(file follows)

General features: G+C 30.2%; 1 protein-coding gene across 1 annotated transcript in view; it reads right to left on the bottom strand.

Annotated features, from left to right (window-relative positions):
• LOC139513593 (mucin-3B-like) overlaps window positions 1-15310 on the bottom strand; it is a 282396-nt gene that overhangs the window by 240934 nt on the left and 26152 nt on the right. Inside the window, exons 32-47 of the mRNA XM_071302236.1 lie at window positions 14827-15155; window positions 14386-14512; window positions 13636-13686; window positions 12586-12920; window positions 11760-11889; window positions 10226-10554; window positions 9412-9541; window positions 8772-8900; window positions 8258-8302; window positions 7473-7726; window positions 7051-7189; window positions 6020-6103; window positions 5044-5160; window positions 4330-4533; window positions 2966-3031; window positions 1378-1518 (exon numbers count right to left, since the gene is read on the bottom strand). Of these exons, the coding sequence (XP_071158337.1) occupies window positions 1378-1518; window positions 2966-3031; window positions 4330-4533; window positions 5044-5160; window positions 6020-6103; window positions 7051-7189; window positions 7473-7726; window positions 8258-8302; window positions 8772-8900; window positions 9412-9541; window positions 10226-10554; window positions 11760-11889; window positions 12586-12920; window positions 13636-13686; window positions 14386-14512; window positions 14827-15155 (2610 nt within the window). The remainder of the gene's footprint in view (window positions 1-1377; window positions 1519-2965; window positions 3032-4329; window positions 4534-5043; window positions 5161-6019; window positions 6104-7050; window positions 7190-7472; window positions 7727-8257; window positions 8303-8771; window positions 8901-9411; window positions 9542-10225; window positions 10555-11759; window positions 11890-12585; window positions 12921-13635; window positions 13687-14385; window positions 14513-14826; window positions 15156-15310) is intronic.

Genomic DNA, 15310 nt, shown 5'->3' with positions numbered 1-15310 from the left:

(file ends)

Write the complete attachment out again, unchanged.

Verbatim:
General features: G+C 30.2%; 1 protein-coding gene across 1 annotated transcript in view; it reads right to left on the bottom strand.

Annotated features, from left to right (window-relative positions):
• LOC139513593 (mucin-3B-like) overlaps window positions 1-15310 on the bottom strand; it is a 282396-nt gene that overhangs the window by 240934 nt on the left and 26152 nt on the right. Inside the window, exons 32-47 of the mRNA XM_071302236.1 lie at window positions 14827-15155; window positions 14386-14512; window positions 13636-13686; window positions 12586-12920; window positions 11760-11889; window positions 10226-10554; window positions 9412-9541; window positions 8772-8900; window positions 8258-8302; window positions 7473-7726; window positions 7051-7189; window positions 6020-6103; window positions 5044-5160; window positions 4330-4533; window positions 2966-3031; window positions 1378-1518 (exon numbers count right to left, since the gene is read on the bottom strand). Of these exons, the coding sequence (XP_071158337.1) occupies window positions 1378-1518; window positions 2966-3031; window positions 4330-4533; window positions 5044-5160; window positions 6020-6103; window positions 7051-7189; window positions 7473-7726; window positions 8258-8302; window positions 8772-8900; window positions 9412-9541; window positions 10226-10554; window positions 11760-11889; window positions 12586-12920; window positions 13636-13686; window positions 14386-14512; window positions 14827-15155 (2610 nt within the window). The remainder of the gene's footprint in view (window positions 1-1377; window positions 1519-2965; window positions 3032-4329; window positions 4534-5043; window positions 5161-6019; window positions 6104-7050; window positions 7190-7472; window positions 7727-8257; window positions 8303-8771; window positions 8901-9411; window positions 9542-10225; window positions 10555-11759; window positions 11890-12585; window positions 12921-13635; window positions 13687-14385; window positions 14513-14826; window positions 15156-15310) is intronic.

Genomic DNA, 15310 nt, shown 5'->3' with positions numbered 1-15310 from the left: